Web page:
Meanwhile, the types of industries most likely to fuel sexual assault include:
However, as industries dig more deeply into the data for sexual assault, they are uncovering alarming statistics. A First Round State of Startups survey found that 78 percent of female founders and 48 percent of male founders had been sexually harassed in the workplace or knew someone who had.
Other particularly at-risk groups include:
The federal minimum wage for tipped employees is $2.13 per hour. Employers in states that pay this minimum wage force restaurant workers rely on tips, leaving workers little choice but to tolerate inappropriate behavior.
According to Restaurant Opportunities Centers United, “Women who rely on customers’ tips for the bulk of their income are twice as likely to be harassed as women who work in states in which the tipped subminimum wage has been abolished.”
How Workplace Sexual Assault Affects Mental and Physical Health
Workplace sexual assault harms employees’ mental and physical health. A recent American Heart Association study showed that workplace sexual assault and sexual harassment were associated with a higher risk of hypertension in female nurses.
Data from that same study showed a link between workplace sexual assault/harassment and women’s cardiovascular health. They found that women who experienced sexual assault or workplace sexual harassment were more likely to develop high blood pressure.
Other physical health effects can include:
- Eating issues
- Sexually transmitted infections (STIs)
Workplace sexual assault can also negatively impact mental health. It can result in post-traumatic stress disorder (PTSD), depression, dissociation, panic attacks, and anxiety.
Effects of Workplace Sexual Assault and Harassment on the Company
Workplace sexual assault and harassment don’t benefit anyone, including the company. Sexual assault and harassment in the workplace can produce many unwanted side effects.
For example, it can contribute to the following:
- Gaps in leadership
- Drops in employee productivity and performance
- Drops in employee retention
- Drops in hiring
Additionally, sexual assault and harassment in the workplace can lead to criminal and civil charges. These can result in lengthy and expensive court cases, negatively highlighting your company name.
Recommendations for Prevention of Workplace Sexual Assault & Harassment
One of the best things employers can do to prevent sexual assault and harassment in the workplace is to provide regular training. Your employees should know how to identify warning signs and unacceptable behavior. Your staff should also know the steps to take if they have experienced sexual assault or harassment.
The warning signs of workplace sexual assault usually start with sexual harassment. The perpetrator may begin to get too touchy or invade their co-worker’s personal space by standing too close. They may attempt to engage in sexual conversations, make sexual jokes, or share pornographic images.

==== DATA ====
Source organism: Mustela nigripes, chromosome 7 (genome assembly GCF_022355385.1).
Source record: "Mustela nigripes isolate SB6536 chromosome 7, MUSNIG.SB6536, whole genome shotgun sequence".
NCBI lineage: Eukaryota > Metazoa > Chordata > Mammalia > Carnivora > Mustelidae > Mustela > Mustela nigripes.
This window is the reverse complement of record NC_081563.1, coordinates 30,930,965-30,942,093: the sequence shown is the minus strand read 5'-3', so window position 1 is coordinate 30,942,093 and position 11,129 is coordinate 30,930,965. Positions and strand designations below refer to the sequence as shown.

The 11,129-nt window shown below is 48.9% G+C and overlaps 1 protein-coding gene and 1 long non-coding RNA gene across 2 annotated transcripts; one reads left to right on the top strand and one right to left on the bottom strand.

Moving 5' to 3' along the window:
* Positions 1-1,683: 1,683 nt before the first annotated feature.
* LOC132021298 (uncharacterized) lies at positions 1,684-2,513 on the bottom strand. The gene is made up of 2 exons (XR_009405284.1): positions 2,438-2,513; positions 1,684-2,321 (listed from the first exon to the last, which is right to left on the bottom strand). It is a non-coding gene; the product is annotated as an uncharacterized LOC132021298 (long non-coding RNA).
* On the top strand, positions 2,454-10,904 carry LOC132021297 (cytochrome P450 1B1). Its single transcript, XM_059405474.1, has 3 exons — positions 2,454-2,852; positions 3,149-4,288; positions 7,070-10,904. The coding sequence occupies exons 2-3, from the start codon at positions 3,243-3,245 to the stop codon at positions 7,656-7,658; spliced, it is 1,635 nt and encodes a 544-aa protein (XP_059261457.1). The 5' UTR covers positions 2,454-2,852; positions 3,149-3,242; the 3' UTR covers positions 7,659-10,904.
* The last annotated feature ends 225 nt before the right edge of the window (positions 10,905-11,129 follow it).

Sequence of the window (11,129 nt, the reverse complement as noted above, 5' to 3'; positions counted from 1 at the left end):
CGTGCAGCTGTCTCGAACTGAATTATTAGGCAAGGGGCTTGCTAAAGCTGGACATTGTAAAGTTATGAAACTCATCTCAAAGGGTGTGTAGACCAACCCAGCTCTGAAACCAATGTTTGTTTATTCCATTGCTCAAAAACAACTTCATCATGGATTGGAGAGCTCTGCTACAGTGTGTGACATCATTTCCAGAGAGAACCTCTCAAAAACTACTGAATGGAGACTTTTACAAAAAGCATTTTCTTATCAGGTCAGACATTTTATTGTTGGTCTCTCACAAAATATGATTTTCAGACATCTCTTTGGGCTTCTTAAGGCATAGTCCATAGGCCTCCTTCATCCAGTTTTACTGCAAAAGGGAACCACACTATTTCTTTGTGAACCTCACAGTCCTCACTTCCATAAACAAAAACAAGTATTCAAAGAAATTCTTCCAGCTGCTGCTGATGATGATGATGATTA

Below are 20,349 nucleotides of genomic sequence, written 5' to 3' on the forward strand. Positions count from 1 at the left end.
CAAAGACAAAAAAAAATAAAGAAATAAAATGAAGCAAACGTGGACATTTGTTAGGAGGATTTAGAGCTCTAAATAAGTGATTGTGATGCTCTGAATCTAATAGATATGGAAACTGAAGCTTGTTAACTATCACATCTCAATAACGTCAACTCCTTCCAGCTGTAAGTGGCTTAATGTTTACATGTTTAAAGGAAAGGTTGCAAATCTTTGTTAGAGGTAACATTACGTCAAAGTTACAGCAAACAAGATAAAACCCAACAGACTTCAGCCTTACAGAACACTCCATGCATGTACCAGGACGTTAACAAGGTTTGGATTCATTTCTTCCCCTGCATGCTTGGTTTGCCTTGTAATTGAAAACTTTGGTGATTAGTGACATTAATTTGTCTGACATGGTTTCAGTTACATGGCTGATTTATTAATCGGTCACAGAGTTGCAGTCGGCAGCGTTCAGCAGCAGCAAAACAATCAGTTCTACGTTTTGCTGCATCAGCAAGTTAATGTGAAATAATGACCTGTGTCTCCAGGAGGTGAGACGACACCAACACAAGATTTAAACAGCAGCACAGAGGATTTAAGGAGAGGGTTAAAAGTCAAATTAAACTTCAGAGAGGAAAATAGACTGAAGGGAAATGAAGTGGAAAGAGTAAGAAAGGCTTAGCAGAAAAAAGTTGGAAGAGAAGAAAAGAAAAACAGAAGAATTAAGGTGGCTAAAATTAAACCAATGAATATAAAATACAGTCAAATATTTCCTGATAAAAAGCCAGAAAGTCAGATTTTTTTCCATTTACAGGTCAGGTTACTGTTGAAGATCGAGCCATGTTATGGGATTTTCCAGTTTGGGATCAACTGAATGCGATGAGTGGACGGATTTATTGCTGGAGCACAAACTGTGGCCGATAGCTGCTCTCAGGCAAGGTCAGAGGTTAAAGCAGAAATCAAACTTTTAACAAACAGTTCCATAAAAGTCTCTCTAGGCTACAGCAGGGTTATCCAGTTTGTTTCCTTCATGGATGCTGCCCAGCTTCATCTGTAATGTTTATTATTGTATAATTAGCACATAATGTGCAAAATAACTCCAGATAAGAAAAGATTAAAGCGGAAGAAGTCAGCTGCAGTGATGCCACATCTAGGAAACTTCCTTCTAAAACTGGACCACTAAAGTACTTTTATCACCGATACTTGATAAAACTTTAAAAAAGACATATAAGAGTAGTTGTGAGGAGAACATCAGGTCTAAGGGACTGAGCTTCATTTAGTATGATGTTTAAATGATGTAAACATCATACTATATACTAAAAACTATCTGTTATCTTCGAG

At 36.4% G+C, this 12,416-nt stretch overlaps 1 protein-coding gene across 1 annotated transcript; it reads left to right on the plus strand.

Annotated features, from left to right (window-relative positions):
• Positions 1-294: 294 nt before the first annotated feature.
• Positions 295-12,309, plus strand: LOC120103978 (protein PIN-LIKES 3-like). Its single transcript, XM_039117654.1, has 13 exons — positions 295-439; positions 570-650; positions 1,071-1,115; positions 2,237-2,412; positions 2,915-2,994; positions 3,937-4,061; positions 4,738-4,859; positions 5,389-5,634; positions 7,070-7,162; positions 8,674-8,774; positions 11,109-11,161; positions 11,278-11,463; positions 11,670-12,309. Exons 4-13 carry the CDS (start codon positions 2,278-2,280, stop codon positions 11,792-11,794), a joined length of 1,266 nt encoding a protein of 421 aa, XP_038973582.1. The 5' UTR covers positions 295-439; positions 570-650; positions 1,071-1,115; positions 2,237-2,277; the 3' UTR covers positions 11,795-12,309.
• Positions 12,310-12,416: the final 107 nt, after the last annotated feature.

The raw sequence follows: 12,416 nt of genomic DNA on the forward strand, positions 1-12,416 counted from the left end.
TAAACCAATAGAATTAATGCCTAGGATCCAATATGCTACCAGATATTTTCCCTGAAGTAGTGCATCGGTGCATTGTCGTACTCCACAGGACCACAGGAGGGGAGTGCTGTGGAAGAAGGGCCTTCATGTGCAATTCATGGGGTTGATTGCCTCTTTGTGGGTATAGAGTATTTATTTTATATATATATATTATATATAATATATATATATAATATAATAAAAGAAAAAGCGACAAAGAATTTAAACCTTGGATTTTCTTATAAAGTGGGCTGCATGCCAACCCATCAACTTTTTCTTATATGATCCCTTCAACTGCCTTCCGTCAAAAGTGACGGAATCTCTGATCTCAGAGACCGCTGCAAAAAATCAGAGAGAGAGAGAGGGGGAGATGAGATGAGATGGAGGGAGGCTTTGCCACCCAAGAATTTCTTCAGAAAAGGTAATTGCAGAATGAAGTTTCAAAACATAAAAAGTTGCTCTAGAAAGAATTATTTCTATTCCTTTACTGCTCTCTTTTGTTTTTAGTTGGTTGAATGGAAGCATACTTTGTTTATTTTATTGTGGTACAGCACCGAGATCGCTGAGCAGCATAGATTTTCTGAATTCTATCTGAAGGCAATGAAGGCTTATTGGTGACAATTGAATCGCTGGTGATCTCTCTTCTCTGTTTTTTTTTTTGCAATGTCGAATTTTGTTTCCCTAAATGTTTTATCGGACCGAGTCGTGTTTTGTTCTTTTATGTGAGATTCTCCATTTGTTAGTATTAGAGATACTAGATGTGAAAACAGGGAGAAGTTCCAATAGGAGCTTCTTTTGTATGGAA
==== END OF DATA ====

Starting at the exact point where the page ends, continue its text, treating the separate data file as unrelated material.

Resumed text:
The aggressor may make “quid pro quo” demands to trade work-related favors for sexual favors. Or, they may harass their victim with demeaning conduct or remarks based on the victim’s gender identity. If the victim attempts to file a complaint, the perpetrator may retaliate inside or outside the workplace.
The employer must offer a method for filing complaints that allows victims to seek help without fear of reprisal.
What To Do If You Have Been Assaulted in the Workplace
If you have experienced sexual assault in the workplace, you can take steps to ensure your safety and legal rights.
First, you should ensure your physical safety. If sexual penetration occurred, you should seek out a sexual assault forensic exam, or rape kit, in your area. A rape kit can be critical to legal action, should you pursue it. You should also document any cuts, bruises, or other injuries with photographic evidence. It is best if the medical practitioner notes your injuries, too.
Next, you should report your sexual assault. If your workplace has a method for reporting the assault internally, you should consider this option. Additionally, you should consider contacting the police, depending on the sexual act.
Your state will have a statute of limitations for reporting sexual assault and filing a lawsuit. Some deadlines are as short as two years. You can check the statute of limitations and other laws related to sexual assault. Because statutes of limitations sometimes have complicated exceptions, it is strongly advised that you speak with a workplace sexual assault lawyer about important litigation deadlines.
Don’t neglect your mental health in the aftermath of workplace sexual assault. You can call the National Sexual Assault Online Hotline to chat with a trained staff member who can provide you with crisis support while maintaining your confidentiality.